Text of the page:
Saturday, August 08, 2009

Press tour pile-on for NBC - Sepinwall on TV


Final column of the press tour looks at how early and often people from other networks took shots at NBC for both Ben Silverman's tenure and the Jay Leno plan.

Sorry I didn't blog more this time around, but I feel like I've gathered up a lot of good material (some from the press conferences, most from one-on-one interviews) that I'm going to be writing in the coming weeks once I'm home and my brain has stopped resembling tapioca pudding.

See ya when I'm back in Jersey.

9 comments:

qualler said...

Great job blogging/tweeting all this -- I had a great time keeping up with your material!

David C said...

Ditto. I've been checking the blog and twitter incessantly. Great work.

jasctt said...

For all the backlash this Leno thing has begot, I wonder if anyone looks at the bottom line anymore. Don't get me wrong, I LOVE LOST (as an example of a network hourlong that is event tv fo me. the only one, anymore) but think about hwat it costs to produce any 1 hour drama. Really, it's a lot of money. Like 2,3 milan ep? ok, so you have 5 dramas a week, 22 eps a year and you end up with like 220 mil a year before advertising and all that hoopla. And be honest, how many of these even last? None, nowadays.

Yes, we would ALL love to see these slots taken up by great shows (god I miss NORTHERN EXPOSURE more and more) but the truth is that there is more crap being produced than anything else. The LOSTs and MAD MENs and BREAKING BADs are so few and far between.

In the end, this might work because 3eno DOES appeal to an older segment that is fed up with so much crap on their TVs. All this meansi s hat older folks can get to bed earlier nowadays.

Wins all around. Except for us discriminating viewers. But there just ain't enough of us around anymore.

Nilco said...

It's funny listening to these producers complain about the death of the one hour drama, specially those running shows on cable where they are allowed more freedom then NBC would have ever permitted.

And I'd like to see the talent back their outrage up and not promote their projects on Leno in the future. But that will never happen. His show will be all fine & dandy when they need the pub.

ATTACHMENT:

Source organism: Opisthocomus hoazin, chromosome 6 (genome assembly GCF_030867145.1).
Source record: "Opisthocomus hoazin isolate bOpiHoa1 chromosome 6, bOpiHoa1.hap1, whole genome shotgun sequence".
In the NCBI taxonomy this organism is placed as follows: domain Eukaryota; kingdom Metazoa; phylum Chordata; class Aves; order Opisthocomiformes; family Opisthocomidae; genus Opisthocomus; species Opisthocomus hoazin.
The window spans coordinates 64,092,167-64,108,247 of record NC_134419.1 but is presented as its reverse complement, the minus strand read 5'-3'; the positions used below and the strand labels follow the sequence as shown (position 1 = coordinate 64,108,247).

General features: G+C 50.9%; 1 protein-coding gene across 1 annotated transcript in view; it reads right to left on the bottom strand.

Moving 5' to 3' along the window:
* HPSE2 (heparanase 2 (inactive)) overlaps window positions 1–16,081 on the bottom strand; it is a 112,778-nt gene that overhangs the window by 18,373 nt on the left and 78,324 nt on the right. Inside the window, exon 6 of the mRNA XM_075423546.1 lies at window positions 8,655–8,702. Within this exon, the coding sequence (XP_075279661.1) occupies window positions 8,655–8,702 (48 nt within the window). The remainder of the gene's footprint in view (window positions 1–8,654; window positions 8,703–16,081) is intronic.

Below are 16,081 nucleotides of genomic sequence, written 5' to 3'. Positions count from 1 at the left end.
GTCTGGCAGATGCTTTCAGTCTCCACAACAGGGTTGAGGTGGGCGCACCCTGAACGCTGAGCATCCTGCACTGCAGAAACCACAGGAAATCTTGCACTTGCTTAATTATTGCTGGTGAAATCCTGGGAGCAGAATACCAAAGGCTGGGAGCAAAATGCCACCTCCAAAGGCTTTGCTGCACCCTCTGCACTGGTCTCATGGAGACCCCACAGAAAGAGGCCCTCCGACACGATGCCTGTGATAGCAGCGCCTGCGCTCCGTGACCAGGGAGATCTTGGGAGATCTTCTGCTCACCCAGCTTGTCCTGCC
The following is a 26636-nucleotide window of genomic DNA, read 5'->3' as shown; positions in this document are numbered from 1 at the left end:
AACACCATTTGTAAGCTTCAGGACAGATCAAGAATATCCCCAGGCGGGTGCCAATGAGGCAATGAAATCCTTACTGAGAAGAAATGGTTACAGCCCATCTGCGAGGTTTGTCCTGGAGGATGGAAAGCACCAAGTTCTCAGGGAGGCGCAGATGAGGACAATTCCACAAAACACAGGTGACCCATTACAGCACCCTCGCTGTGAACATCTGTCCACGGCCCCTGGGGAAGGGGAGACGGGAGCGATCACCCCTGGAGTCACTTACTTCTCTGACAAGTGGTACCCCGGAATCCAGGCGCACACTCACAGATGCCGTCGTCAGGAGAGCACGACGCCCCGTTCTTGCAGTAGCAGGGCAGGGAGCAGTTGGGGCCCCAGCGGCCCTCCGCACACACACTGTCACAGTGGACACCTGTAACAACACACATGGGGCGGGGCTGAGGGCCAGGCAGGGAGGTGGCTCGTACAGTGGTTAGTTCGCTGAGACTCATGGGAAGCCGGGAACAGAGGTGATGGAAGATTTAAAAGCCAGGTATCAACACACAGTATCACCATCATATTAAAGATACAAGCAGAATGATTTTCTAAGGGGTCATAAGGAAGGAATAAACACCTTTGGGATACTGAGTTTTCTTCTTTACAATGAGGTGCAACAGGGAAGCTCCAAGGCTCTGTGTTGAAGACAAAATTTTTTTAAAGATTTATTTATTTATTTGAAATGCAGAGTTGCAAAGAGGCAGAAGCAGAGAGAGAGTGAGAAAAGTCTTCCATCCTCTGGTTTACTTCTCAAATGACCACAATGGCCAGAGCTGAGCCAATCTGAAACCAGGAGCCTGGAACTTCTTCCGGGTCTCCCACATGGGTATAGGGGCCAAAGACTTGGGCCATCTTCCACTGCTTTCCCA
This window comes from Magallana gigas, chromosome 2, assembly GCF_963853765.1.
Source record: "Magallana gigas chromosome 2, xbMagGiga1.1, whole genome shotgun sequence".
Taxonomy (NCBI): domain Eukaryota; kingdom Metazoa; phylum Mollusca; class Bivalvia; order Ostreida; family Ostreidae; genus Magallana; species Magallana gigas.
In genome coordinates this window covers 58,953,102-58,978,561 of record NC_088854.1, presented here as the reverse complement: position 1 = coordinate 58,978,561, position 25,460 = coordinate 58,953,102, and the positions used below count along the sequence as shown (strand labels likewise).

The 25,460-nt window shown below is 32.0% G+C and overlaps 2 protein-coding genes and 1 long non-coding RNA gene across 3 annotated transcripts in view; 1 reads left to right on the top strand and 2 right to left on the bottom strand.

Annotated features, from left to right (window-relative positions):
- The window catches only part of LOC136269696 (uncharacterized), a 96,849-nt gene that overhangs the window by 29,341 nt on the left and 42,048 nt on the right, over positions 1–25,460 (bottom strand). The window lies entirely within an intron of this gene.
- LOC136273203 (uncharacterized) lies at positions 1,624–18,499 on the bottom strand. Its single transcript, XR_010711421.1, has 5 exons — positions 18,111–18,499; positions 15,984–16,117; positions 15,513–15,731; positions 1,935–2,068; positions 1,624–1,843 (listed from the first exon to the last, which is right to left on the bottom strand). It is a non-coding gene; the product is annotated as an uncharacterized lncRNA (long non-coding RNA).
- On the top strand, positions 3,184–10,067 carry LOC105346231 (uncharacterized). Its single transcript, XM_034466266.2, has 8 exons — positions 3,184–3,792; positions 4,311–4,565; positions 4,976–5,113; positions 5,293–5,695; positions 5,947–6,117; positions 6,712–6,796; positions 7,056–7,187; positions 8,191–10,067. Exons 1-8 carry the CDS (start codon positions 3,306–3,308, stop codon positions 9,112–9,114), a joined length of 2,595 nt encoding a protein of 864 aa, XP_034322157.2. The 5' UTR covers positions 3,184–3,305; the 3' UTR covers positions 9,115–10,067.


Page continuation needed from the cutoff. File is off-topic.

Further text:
Nicole said...

The death of the one hour drama started with the proliferation of crappy reality shows on networks. Why are the Bachelorette and Big Brother still on? because they are cheap to make.
Leno five days a week in prime time did not cause this problem and other network heads are hypocrites if they act like they are above this, because they all air too many bad reality shows.

I was no fan of Leno's style on the Tonight Show, but if he steps up his game in prime time with regard to his comedy bits, it probably won't be worse than most of the sitcoms out there.

J said...

And before people started blaming the death of the network one-hour drama on cable or reality shows they did it on the proliferation of newsmagazines. Remember five hours of Dateline a week? At least Leno will have, like, celebrity slotcars or something. I don't know. It's not like I'll be watching him.

But then I don't remember the last hour-long NBC drama that caught my interest. Homicide? Manimal?

Michelle T said...

I do find it odd that no one gets mad at Simon Cowell for taking up so many hours of prime time. To repurpose the critique of Leno... Why does American Idol have to be on two nights a week? Doesn't Simon realize how many writers, actors, and directors he's putting out of work by not just being on one night? Hasn't he made enough money that he should just retire all together?

At least the people who work on Leno's show are allowed to be in a union and get health care and money towards their pension. The writers of American Idol (and yes, it does have them) don't get any benefits or recognition. Which is odd because game show writers have traditionally been union.

Toby O'B said...

Mmmmmm... tapioca brainnnnnssss....

medrawt said...

What I don't get is that, as jasctt said, it's about the bottom line. NBC needs its programming to generate more revenue than it cost to produce. NBC happens to own the USA network, which happens to have like six original prime-time series that, on balance, seem to be doing fairly well - maybe I'm wrong, because I don't follow ratings, but USA usually manages to find something they can say in the ads, like "In Plain Sight was the #1 new show on cable last year" or whatever (I gather everybody bows down before The Closer). So somebody somewhere in the food chain seems to be able to bring somewhat profitable shows to the table. Now you could argue that USA's shows are targeting a specific kind of niche and aren't generating the ad revenue that you need for a network primetime slot, but you're also not gonna tell me that Psych's budget is anywhere near The Mentalist's, either (right?) - so...